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New Mirai Variant Hits Target with 54-hour DDoS

Security researchers believe they have discovered a new version of the infamous IoT-powered Mirai botnet which was observed carrying out a mammoth 54-hour DDoS attack on a US university last month.

The attack was notable not only for its duration but also because it came at the application-layer rather than previous network-layer Mirai campaigns, according to Imperva Incapsula security researcher, Dima Bekerman.

“The average traffic flow came in at over 30,000 RPS and peaked at around 37,000 RPS—the most we’ve seen out of any Mirai botnet. In total, the attack generated over 2.8 billion requests,” he explained.

“Based on a number of signature factors, including header order, header values and traffic sources, our client classification system immediately identified that the attack emerged from a Mirai-powered botnet.”

It appears as if the usual suspects of CCTV cameras, DVRs and routers were compromised to power the DDoS attacks.

“While we don’t know for sure, open telnet (23) ports and TR-069 (7547) ports on these devices might indicate that they were exploited by known vulnerabilities,” Bekerman continued.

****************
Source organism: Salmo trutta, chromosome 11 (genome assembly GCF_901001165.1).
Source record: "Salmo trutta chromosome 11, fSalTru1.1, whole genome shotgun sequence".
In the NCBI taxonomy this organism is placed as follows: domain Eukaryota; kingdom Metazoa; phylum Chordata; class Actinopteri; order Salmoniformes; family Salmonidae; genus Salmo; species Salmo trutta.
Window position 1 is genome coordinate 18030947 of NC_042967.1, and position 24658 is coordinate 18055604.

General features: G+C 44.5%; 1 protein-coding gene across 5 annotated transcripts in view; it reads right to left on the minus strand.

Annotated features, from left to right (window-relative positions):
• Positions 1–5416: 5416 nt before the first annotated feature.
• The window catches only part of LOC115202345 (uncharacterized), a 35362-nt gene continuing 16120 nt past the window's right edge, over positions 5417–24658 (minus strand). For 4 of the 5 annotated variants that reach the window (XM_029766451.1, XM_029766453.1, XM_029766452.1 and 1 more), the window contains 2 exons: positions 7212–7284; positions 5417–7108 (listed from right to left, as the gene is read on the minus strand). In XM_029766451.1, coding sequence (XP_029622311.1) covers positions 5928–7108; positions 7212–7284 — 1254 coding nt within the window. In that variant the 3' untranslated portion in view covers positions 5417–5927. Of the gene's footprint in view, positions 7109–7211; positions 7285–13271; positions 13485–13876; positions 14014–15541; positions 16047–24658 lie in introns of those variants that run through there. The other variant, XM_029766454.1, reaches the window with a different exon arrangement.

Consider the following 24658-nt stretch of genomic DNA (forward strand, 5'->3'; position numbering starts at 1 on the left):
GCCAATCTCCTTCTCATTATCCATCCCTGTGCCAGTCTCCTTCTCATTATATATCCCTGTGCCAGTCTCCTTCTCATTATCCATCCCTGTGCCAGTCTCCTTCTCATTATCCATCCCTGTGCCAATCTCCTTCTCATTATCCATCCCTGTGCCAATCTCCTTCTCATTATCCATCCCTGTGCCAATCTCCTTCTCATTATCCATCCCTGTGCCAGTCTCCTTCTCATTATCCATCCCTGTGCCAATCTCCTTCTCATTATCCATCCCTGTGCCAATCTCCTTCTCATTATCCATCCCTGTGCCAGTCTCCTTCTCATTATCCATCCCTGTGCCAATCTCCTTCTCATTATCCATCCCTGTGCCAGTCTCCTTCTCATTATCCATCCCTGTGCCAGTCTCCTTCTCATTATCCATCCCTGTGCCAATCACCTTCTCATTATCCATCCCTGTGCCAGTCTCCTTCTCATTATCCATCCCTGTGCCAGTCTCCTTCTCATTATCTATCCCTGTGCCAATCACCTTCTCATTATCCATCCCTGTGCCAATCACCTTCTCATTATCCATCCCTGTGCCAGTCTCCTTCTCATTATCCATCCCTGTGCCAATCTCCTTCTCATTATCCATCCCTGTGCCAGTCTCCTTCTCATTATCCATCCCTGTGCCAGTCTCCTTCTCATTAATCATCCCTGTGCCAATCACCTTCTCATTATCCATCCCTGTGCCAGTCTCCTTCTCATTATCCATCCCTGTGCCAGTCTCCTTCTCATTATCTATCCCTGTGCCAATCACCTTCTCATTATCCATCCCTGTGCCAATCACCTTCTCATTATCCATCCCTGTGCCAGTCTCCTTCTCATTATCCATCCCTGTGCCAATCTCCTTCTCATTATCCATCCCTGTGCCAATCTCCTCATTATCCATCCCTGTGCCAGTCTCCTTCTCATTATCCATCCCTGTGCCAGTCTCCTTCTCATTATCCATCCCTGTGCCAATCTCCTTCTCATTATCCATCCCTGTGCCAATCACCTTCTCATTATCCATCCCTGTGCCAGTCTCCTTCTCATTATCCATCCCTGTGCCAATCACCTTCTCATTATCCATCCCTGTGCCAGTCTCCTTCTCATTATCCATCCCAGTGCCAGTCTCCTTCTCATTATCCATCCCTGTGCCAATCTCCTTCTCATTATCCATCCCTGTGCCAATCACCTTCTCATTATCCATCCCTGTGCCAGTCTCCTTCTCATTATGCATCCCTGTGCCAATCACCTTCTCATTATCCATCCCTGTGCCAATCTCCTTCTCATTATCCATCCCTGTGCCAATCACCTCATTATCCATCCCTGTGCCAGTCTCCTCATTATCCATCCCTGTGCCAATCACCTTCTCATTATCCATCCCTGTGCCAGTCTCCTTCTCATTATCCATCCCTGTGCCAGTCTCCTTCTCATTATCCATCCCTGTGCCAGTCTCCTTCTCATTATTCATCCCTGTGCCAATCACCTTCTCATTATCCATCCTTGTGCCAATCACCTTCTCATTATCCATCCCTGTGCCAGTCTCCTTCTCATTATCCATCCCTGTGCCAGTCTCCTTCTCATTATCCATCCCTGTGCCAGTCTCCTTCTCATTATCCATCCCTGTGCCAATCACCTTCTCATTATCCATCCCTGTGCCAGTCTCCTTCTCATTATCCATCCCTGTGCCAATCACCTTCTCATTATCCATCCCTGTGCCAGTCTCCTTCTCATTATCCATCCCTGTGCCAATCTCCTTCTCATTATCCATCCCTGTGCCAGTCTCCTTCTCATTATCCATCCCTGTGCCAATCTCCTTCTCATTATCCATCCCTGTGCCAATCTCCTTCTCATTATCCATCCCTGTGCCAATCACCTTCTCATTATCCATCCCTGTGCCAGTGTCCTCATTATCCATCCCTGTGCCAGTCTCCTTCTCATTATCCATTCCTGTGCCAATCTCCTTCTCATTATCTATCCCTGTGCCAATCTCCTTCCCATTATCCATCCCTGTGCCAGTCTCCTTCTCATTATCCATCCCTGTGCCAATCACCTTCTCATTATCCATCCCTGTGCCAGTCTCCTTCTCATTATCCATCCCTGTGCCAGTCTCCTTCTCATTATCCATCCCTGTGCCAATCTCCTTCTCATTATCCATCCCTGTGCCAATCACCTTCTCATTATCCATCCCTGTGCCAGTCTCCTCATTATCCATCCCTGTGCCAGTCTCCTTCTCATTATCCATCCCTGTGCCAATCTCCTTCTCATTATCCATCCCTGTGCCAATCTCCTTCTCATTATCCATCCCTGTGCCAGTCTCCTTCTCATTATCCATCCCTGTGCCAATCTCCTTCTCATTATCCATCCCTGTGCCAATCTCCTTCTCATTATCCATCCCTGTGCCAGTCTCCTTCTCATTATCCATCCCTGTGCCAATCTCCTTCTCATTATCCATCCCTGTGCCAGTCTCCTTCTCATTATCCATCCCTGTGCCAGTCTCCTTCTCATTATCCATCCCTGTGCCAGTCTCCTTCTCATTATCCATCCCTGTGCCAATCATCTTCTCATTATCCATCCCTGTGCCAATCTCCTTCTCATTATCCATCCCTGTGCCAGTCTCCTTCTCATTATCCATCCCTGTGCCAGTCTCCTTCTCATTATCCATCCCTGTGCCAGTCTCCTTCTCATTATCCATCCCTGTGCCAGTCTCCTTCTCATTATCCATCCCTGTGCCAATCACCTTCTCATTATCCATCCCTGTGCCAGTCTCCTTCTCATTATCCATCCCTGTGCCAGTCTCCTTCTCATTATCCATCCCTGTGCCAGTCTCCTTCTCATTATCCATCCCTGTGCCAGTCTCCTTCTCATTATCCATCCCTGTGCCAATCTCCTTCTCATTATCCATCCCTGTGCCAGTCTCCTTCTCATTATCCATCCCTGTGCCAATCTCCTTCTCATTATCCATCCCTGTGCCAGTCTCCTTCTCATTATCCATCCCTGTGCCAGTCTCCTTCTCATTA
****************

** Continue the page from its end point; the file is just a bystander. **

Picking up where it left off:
“We also noticed that the DDoS bots used in the attack were hiding behind different user-agents than the five hardcoded in the default Mirai version. This, and the size of the attack itself, led us to believe that we might be dealing with a new variant, which was modified to launch more elaborate application layer attacks.”

That 54-hour duration puts this attack “in a league of its own”, according to Bekerman, with most app-layer blasts lasting no longer than six hours.

The attack itself was launched from over 9700 IP addresses around the world, with most devices located in the US (18%), Israel (11%) and Taiwan (11%).

This isn’t the first new variant of Mirai spotted by eagle-eyed researchers, with cyber-criminals apparently looking to adapt the malware to increase its range.

Last December over 100,000 TalkTalk and Post Office broadband customers were taken offline after their routers were targeted by a Mirai variant exploiting a vulnerability in the TR-069 remote management protocol.

Then earlier this year researchers discovered a previously known Windows botnet being used to spread Mirai to Linux hosts.

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